View from the pulpit

Monthly topical artices kindly supplied by a regular visiting               

speaker from Northampton: Stan Burditt.

 

 VIEW FROM THE PULPIT               September 2019

TRUST  President Trump said he asked National Security Advisor John Bolton to resign his position, on the other hand, Mr Bolton said that he had offered to resign and had not been asked to resign directly or indirectly.  There appears to have been a break down in trust between these two men.  In the UK Amber Rudd resigned from her cabinet position after 21 conservative MP’s had been expelled from the party for voting against the government.  She was not happy with that and decided to leave her position.  The BBC interviewer summarised her comments as a lack of trust in the Prime Minister to get a deal on Brexit. In the bigger picture of UK politics some parties with their own agenda have gone to law to override the governments decision to suspend parliament for 5 weeks.  The decision to leave the European Union following a referendum seems to have been lost in the mists of time and the ‘remainers’ who have varied agendas are ganging together to obstruct the UK leaving.  The debating chamber in the Houses of Parliament witnessed a disgraceful scene of yobbish behaviour and the ‘red flag’ being sung by the opposition as MP’s left the chamber.  Where does this leave the people?  Who can they trust? 

This article is being written on the anniversary of  9/11.  It does not seem 18 years since the attack on the twin towers of the World Trade Centre.  What took place then does not fade into the mists of time.  Listening to the wikipedia report on the events of that day reveals the horror and evil things that took place when those four aeroplanes were hijacked by Islamic terrorists.  Thousands of people died that day and thousands more have died since as a direct result of those atrocities.

The passengers on those aeroplanes set off to go to the airport and check in for their flights, trusting that the security measures in place would be adequate to ensure a safe flight.  Those security measures fell short of providing a safe journey for them and 265 people were killed and 19 terrorists.  The youngest passenger was two and a half years old and that young life was snatched away in a moment of evil.  The 19 hijackers trusted that forfeiting their lives in this macabre event would make them martyrs and receive the relevant rewards for their sacrifice.  They trusted in Allah and the teachings of the Koran, a trust that was totally misplaced!

Psalm 118 v 8 &9 are the central verses of the Bible and they read “It is better to trust in the LORD that to put confidence in man.  It is better to trust in the LORD than to put confidence in princes”.  Confidence is a fitting description of the verb to trust, another meaning is to believe and one can observe the positive benefits socially, morally, spiritually and eternally in a trust that is well founded.  It is better to trust in the Lord.  Man will have his schemes and devices that offer prospects that appeal but more often that not promises made are like piecrusts – made to be broken!  The promises of God are yea and Amen in Christ Jesus, absolutely certain and fully trustworthy.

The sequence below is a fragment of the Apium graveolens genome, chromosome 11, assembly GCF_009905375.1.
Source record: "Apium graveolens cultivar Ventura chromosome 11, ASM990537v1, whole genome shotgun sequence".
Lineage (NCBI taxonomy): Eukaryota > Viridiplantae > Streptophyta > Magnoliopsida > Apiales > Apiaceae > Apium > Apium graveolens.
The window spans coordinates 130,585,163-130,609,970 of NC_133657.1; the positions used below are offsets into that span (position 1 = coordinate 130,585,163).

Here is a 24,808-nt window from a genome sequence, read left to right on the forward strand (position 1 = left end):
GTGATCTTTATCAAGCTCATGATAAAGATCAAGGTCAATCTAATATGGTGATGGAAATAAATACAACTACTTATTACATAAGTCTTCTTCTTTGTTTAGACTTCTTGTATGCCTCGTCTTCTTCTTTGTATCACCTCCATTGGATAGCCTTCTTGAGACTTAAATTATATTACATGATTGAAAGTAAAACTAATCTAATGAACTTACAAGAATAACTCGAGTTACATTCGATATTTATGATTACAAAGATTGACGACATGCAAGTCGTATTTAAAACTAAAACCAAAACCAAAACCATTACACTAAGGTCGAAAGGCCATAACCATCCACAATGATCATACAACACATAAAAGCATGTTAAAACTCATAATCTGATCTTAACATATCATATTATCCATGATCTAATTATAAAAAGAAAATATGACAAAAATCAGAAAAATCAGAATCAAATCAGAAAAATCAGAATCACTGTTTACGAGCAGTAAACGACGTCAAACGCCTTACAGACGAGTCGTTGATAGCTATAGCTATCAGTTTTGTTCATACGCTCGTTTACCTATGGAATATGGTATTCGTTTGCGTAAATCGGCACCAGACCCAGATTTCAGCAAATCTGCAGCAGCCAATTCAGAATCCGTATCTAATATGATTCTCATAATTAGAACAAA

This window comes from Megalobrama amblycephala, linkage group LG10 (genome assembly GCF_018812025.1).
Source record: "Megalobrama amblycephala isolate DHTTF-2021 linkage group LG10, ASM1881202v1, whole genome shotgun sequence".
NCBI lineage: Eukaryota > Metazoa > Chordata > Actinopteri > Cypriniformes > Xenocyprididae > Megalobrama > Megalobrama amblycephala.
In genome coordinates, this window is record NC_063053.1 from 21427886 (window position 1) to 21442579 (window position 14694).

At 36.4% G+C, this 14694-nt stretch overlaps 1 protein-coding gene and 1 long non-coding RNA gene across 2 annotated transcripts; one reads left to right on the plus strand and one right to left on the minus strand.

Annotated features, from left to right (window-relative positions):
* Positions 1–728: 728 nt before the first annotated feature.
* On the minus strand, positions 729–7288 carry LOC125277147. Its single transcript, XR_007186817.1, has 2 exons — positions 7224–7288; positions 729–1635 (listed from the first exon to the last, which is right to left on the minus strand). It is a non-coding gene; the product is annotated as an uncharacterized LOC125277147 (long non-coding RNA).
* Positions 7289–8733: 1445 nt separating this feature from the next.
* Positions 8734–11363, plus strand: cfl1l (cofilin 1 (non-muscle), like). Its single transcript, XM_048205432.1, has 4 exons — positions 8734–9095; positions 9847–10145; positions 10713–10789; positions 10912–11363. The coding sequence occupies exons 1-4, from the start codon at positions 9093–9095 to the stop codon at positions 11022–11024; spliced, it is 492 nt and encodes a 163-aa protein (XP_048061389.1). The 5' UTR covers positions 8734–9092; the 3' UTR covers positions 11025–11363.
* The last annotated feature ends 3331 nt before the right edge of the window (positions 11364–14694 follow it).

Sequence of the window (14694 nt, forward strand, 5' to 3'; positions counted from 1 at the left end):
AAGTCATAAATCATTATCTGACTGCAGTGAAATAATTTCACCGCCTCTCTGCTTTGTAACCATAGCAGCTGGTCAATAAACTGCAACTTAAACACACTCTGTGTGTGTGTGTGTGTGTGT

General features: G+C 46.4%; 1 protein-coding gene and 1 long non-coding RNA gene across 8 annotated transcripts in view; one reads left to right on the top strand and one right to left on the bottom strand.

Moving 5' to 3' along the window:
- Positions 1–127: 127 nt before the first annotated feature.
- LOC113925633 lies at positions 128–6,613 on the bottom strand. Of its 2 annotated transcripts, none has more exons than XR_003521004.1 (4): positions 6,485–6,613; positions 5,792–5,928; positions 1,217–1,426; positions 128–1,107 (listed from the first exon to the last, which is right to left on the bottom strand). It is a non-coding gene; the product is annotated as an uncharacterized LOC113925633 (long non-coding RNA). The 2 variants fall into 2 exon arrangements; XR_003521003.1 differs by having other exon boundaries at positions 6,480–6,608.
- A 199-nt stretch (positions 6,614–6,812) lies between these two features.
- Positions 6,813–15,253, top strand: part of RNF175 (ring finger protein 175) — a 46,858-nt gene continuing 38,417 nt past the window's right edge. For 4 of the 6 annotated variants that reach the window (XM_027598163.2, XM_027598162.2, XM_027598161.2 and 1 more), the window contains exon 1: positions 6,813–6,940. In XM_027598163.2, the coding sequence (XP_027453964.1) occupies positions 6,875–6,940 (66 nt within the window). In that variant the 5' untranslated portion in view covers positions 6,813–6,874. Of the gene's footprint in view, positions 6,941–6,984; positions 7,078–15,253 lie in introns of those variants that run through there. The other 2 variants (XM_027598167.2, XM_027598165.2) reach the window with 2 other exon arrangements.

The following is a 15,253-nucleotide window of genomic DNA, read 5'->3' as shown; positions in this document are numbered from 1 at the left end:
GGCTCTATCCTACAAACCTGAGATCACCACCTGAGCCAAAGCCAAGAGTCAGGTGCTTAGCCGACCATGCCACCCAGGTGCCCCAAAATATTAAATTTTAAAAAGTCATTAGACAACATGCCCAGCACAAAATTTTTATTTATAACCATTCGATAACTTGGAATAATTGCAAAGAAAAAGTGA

Trust as a noun sets forth a legal arrangement whereby wealth, property and land can be placed in Trust for the benefit of others.  These arrangements are often revealed when a Will is read and the wishes of the deceased are carried out in favour of the beneficiaries. These Trusts are safeguarded by Trustees who are legally bound to follow the instructions of the Deed. The beneficiary freely receives out of the abundance and kindness of the testator.  Every person who believes, trusts, commits to and receives Jesus Christ as their Lord and Saviour are the recipients of all the blessings that God has placed for them in Christ.  

In Luke ch 18 Jesus told a parable about people who trust in themselves that they are righteous and therefore acceptable with God.  V 9 – 14 “And he spake this parable unto certain which trusted in themselves that they were righteous, and despised others: Two men went up into the temple to pray; the one a Pharisee, and the other a publican.  The Pharisee stood and prayed thus with himself, God, I thank thee, that I am not as other men are, extortioners, unjust, adulterers, or even as this publican.  I fast twice in the week, I give tithes of all that I possess.  And the publican, standing afar off, would not lift up so much as his eyes unto heaven, but smote upon his breast, saying God be merciful to me a sinner.  I tell you, this man went down to his house justified rather than the other: for every one that exalteth himself shall be abased; and he that humbleth himself shall be exalted”.  The misplaced faith of the Pharisee was evident by his self righteous attitude and trusting in himself that he was good enough for God to accept him.  Whereas the attitude of the unrighteous tax collector showed repentance toward God and a trust in God that he would forgive him, he pleaded, “God forgive me a sinner”.  He went home a different man, he was justified in the sight of a holy God. 

The wise King Solomon said in Proverbs ch 3 v 5 & 6 “Trust in the Lord with all thine heart; and lean not unto thine own understanding.  In all thy ways acknowledge him, and he shall direct thy paths”.  Salvation is not a halfhearted commitment - it is total.  Man could not devise the way of Salvation; it is God who planned this from before the Worlds were made.  Repentance from sin means turning away from that path of life that degraded, defiled and often despaired one of any good for the future.  Turning to God in faith secured the promise that no matter what path lay ahead he would direct, he would be with you and bring you to the ultimate destination of a home in Heaven.

Is your trust misplaced or in Christ?

God bless,     

 

Stan Burditt